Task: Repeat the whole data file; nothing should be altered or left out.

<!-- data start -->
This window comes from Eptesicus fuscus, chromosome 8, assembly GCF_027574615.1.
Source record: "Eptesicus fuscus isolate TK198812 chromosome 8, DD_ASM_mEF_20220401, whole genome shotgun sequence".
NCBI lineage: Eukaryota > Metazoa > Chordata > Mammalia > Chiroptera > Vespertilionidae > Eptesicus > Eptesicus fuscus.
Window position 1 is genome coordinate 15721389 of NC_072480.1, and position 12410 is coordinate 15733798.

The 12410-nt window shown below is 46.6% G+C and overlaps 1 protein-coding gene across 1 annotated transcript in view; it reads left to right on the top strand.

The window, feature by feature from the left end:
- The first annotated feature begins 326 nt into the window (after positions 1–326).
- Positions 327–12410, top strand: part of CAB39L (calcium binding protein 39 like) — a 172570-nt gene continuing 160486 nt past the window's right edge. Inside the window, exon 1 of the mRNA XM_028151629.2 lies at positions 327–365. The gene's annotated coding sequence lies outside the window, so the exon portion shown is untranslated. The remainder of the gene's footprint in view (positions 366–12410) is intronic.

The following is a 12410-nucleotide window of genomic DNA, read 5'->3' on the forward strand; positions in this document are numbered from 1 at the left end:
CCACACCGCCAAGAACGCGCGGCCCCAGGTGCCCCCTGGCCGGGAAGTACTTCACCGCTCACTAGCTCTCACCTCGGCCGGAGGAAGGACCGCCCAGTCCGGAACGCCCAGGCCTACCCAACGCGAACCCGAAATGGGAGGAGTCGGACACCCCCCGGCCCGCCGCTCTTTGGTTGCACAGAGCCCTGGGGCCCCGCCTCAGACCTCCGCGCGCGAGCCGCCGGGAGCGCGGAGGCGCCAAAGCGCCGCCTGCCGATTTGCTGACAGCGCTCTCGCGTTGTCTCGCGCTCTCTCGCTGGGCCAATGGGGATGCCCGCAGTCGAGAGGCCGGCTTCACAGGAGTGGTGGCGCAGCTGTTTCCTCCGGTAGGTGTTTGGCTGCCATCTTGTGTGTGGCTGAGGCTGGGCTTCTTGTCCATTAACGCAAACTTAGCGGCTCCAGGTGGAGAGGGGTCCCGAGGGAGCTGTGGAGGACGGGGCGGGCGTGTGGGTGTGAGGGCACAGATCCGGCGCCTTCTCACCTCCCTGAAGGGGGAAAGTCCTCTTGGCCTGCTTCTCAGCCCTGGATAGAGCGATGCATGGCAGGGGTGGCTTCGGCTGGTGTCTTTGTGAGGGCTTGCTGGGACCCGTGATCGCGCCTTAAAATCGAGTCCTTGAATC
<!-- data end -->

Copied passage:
This window comes from Eptesicus fuscus, chromosome 8, assembly GCF_027574615.1.
Source record: "Eptesicus fuscus isolate TK198812 chromosome 8, DD_ASM_mEF_20220401, whole genome shotgun sequence".
NCBI lineage: Eukaryota > Metazoa > Chordata > Mammalia > Chiroptera > Vespertilionidae > Eptesicus > Eptesicus fuscus.
Window position 1 is genome coordinate 15721389 of NC_072480.1, and position 12410 is coordinate 15733798.

The 12410-nt window shown below is 46.6% G+C and overlaps 1 protein-coding gene across 1 annotated transcript in view; it reads left to right on the top strand.

The window, feature by feature from the left end:
- The first annotated feature begins 326 nt into the window (after positions 1–326).
- Positions 327–12410, top strand: part of CAB39L (calcium binding protein 39 like) — a 172570-nt gene continuing 160486 nt past the window's right edge. Inside the window, exon 1 of the mRNA XM_028151629.2 lies at positions 327–365. The gene's annotated coding sequence lies outside the window, so the exon portion shown is untranslated. The remainder of the gene's footprint in view (positions 366–12410) is intronic.

The following is a 12410-nucleotide window of genomic DNA, read 5'->3' on the forward strand; positions in this document are numbered from 1 at the left end:
CCACACCGCCAAGAACGCGCGGCCCCAGGTGCCCCCTGGCCGGGAAGTACTTCACCGCTCACTAGCTCTCACCTCGGCCGGAGGAAGGACCGCCCAGTCCGGAACGCCCAGGCCTACCCAACGCGAACCCGAAATGGGAGGAGTCGGACACCCCCCGGCCCGCCGCTCTTTGGTTGCACAGAGCCCTGGGGCCCCGCCTCAGACCTCCGCGCGCGAGCCGCCGGGAGCGCGGAGGCGCCAAAGCGCCGCCTGCCGATTTGCTGACAGCGCTCTCGCGTTGTCTCGCGCTCTCTCGCTGGGCCAATGGGGATGCCCGCAGTCGAGAGGCCGGCTTCACAGGAGTGGTGGCGCAGCTGTTTCCTCCGGTAGGTGTTTGGCTGCCATCTTGTGTGTGGCTGAGGCTGGGCTTCTTGTCCATTAACGCAAACTTAGCGGCTCCAGGTGGAGAGGGGTCCCGAGGGAGCTGTGGAGGACGGGGCGGGCGTGTGGGTGTGAGGGCACAGATCCGGCGCCTTCTCACCTCCCTGAAGGGGGAAAGTCCTCTTGGCCTGCTTCTCAGCCCTGGATAGAGCGATGCATGGCAGGGGTGGCTTCGGCTGGTGTCTTTGTGAGGGCTTGCTGGGACCCGTGATCGCGCCTTAAAATCGAGTCCTTGAATC